Sooner or later our bodies will betray us. It is a sad but inescapable fact. That which we take for granted for much of our lives will one day declare its independence. Cells that have long replicated in an orderly fashion, will suddenly go hogwild, mulitplying in an orgy of growth that we call cancer. Hearts that have always pumped along steadily, will shudder and seize. Brains will grow sluggish, the neurons twisiting into to tangled masses, muddling memories and mangling thoughts. Bones, skin, and blood vessels are found vulnerable to impact at high speed. And the body we use and abuse with little thought will betray us. Perhaps we can woo it back for a time, if God wills it, but one day, the body will simply walk way, finished and leave us with. . .nothing.
Depressing? Perhaps, but it isn't a little silly to say that I'm being unnecessarily bleak? Isn't that a form of denial? "Why all the gloom and doom? It's not like we're all destined for death. . .geez."
The irony, though, is that recognizing rather than avoiding this reality can make for a more positive outlook on life. After all, when we recognize that health and life itself is not a given, we are compelled to truly appreciate each day that our bodies remain faithful. When you are faced, as I was about a week ago, with the possibility that the betrayal is upon us, you suddenly find that all the things you were so stressed about--the work you had to do, the disarray of the house, this little peevance and that little annoyance really don't matter that much. Why not live that way all the time--with an attitude of gratitude for health and strength and life itself--rather than waiting till it might be too late, until the body threatens to turn against us.
When I woke up with the unbearable pain in my chest, and the hours that followed where I began to wonder incredulously, if I, a young, active man, might actually be facing the betrayal--much earlier than I ever expected, I found I wanted to live. Not just for myself, but mostly for my son who needs a father. After all, he gets broken up about me leaving for work--how can I break my promise that "Daddy will see you tonight?" I wanted to live for my wife--how could I leave her to parent alone, carrying a burden of grief and loss. Fortunately, after a normal EKG and chest x-ray came back and the diagnosis was a simple case of inflamed rib cartilige or perhaps a touch of pleurisy, it became apparent that betrayal was not yet at hand. But in the wake of that false alarm, I determined to remain committed to fully appreciating my life, trying to keep the ordinary complaints and frustrations in their proper perspective. I also found a renewed appreciation for the hope of eternal life--a promise that often loses its luster when we begin to buy into the delusion that our bodies are beyond betrayal, that life as we know it as endless.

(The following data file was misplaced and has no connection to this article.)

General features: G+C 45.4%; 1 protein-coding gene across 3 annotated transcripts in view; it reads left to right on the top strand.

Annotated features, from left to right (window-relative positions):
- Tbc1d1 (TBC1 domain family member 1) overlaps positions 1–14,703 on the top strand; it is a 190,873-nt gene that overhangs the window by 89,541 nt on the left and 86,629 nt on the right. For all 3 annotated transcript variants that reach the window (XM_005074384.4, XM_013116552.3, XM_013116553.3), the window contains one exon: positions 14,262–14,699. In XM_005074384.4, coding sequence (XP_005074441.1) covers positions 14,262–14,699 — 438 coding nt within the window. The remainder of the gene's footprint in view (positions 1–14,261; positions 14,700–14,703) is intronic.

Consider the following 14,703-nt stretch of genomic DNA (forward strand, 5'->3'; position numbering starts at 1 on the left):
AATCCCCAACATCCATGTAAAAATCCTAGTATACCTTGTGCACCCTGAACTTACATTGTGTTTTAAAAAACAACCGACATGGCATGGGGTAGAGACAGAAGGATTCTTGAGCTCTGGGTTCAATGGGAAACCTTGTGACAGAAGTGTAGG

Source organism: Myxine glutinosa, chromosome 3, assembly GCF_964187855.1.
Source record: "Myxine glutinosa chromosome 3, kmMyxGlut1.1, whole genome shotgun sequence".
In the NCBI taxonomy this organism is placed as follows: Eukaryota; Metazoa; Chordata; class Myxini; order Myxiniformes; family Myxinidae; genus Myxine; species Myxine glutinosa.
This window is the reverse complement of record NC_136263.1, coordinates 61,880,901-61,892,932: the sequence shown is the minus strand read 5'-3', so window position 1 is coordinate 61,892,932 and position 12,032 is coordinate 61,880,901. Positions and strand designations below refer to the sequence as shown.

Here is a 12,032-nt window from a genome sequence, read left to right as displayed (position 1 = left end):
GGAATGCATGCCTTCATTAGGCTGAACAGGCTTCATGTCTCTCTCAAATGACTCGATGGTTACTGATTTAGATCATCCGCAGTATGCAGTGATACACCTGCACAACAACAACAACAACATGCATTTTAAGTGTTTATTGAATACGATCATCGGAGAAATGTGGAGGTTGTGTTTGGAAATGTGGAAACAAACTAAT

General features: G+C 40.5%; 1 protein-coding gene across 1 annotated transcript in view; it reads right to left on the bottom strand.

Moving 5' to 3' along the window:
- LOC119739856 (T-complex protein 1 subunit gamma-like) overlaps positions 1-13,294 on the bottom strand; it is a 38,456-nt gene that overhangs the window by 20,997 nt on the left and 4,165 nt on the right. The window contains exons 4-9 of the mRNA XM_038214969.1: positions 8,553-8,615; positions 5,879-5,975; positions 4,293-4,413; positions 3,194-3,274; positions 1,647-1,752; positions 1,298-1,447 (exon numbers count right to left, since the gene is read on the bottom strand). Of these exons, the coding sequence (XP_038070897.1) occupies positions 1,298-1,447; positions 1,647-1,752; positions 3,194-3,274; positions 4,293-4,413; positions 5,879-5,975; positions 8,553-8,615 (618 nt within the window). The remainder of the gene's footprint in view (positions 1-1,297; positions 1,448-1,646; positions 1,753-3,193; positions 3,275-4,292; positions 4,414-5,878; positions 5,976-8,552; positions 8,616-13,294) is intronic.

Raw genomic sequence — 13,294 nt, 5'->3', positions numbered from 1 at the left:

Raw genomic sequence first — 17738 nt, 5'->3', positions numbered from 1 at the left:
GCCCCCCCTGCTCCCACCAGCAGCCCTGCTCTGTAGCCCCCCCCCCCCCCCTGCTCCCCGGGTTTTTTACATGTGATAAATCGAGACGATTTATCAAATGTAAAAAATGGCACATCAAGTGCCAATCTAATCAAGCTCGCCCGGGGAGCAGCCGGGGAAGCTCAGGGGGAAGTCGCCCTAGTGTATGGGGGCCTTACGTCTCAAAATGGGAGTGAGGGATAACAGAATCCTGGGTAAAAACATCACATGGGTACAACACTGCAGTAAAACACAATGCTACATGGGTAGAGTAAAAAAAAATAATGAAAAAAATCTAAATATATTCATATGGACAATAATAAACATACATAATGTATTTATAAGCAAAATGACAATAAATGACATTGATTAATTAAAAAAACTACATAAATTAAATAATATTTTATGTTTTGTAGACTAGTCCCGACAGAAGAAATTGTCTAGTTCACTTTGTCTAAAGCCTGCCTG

To fully live in the now, to paradoxically "forget that I have a chest" (as my manically enthusiastic doctor described it) by remembering that I do is my goal from here on out. The betrayal is sure to come someday, but in the meantime, let me take joy in this moment, let me relish the love of my son and the embrace of my wife, let me take comfort in the presence of God, let me enjoy good food, good friends, a nice run. Let me celebrate the sunshine, rejoice in the rain, find peace in drifting snow. Let me take pleasure in my work and the daily round of chores. Let me sing, sleep, read, listen, laugh, and yes, eat, love and pray. Today is a gift. Let me accept it with joy.